Magazine article Editor & Publisher

No Senate Action on Telco Bill - Yet

Magazine article Editor & Publisher

No Senate Action on Telco Bill - Yet

Article excerpt

THE SENATE RECESSED without acting on a comprehensive telecommunications bill, but the issue may come up on the floor as early as the first week in May.

The Senate Commerce Committee passed the bill, the Telecommunications Competition and Deregulation Act of 1995 (S 652), by a 17-2 vote.

Two lengthy versions had been drafted, one by, committee chairman Sen. Larry Pressler (R-S.D.) and another by former chairman and ranking minority member Sen. Ernest Hollings (D-S.C.) shortly thereafter (E&P, Feb. 11, p. 12; March 4, p. 37).

The bipartisan bill voted out by the full committee was completed only hours before the meeting convened, leaving some senators concerned that the process was being rushed.

Published reports indicated that the bill -- which was expected to move on the floor before the Easter/Passover break -- may have been delayed after Vice President Al Gore contacted Pressler about administration concern regarding the legislation's cable television provisions.

President Bill Clinton told the recent American Society of Newspaper Editors (ASNE) convention his major concern: "Are we going to have a very large and unnecessary increase n cable and phone rates immediately if the bill, as passed, is adopted?"

Clinton said "he very much wanted to pass a telecommunications act in the last session of Congress, and we came within a hail's breath of being able to do it."

The president told the ASNE he discussed the current bill with the vice president at their weekly lunch, according to a transcript from the White House.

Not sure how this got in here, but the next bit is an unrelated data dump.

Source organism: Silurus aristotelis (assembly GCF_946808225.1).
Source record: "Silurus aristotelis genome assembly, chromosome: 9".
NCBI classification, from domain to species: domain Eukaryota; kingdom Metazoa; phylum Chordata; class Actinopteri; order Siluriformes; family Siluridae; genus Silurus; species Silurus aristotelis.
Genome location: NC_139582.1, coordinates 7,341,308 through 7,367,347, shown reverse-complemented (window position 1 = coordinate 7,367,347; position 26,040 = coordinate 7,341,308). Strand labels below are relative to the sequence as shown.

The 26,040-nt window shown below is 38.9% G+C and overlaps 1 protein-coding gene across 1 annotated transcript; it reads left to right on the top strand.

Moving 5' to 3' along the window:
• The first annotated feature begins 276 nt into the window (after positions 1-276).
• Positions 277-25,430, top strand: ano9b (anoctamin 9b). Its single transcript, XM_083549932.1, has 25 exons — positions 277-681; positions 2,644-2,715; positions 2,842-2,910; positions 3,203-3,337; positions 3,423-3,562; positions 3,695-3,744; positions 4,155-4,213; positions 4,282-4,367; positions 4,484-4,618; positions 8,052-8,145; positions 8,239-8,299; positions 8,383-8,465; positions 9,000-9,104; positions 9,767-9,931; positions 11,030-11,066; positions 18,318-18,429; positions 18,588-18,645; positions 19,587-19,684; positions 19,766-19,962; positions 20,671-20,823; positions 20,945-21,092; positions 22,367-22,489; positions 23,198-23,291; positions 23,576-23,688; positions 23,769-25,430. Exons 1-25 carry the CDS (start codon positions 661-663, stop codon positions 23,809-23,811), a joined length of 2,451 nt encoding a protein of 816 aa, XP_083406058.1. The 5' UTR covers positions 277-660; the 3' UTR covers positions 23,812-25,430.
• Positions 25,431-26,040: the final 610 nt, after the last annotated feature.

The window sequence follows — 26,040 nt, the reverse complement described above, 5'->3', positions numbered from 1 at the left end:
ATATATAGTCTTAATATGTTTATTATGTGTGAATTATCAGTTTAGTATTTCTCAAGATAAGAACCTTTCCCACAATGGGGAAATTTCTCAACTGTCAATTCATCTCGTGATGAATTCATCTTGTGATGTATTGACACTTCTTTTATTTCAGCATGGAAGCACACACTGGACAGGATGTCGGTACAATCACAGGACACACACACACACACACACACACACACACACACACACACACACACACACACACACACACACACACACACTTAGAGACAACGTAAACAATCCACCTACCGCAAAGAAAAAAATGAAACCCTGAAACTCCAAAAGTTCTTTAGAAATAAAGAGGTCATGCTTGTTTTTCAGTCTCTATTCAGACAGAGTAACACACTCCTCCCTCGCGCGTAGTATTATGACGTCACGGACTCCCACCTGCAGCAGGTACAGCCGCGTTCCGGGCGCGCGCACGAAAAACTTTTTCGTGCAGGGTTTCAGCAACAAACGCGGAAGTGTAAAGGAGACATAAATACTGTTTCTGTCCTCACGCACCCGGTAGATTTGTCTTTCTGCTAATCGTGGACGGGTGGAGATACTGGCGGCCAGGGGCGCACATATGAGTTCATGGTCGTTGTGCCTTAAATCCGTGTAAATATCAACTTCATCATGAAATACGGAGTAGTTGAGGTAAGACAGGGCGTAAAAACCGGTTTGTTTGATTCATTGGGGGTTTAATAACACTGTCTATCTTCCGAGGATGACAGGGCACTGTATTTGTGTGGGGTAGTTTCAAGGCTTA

"My concern about the bill in its present form in the Senate is, I believe as written, it would lead to a rather rapid increase and a rather substantial increase in both telephone and cable rates in ways that I do not believe are necessary to get the benefits that he telecommunications bill achieve", he said. "So, I would like to see some provisions in there which deal with that.

"I can also tell you that the antitrust division of the Justice Department has some fairly serious reservations about how far it goes," Clinton added.

The House of Representatives has yet to introduce its telecommunications ill, but a Wall Street Journal report noted it is expected to be "even more deregulatory."

"If you area student of the process, there is no question that this is one of the worst processes one could imagine," said Newspaper Association of America (NAA) senior vice president/public policy and general counsel John Sturm of the speed with which the bill is moving.

Sturm said he believes Pressler "was working under a lot of time pressure" and "self-imposed deadlines."

In various forums, including a committee hearing, Pressler has said he would like to see the legislation ready for the president's signature by July Fourth.

Senate Majority Leader Robert Dole (R-Kan.) has said the bill will be brought to the floor the first full week in May, Sturm commented, although the exact schedule will not be known until the eve of its appearance.

Dole's bid for the presidency may "create some dynamics on the Senate floor," said Sturm, speculating that "the dynamics of getting the bill he likes out of the Senate as soon as possible would've been present regardless of the presidential race."

The campaign factor, he added, is "politics rather than policy."

Areas of particular interest to newspapers in the Senate bill are those regarding information services and an indecency amendment previously introduced as stand-alone legislation. …

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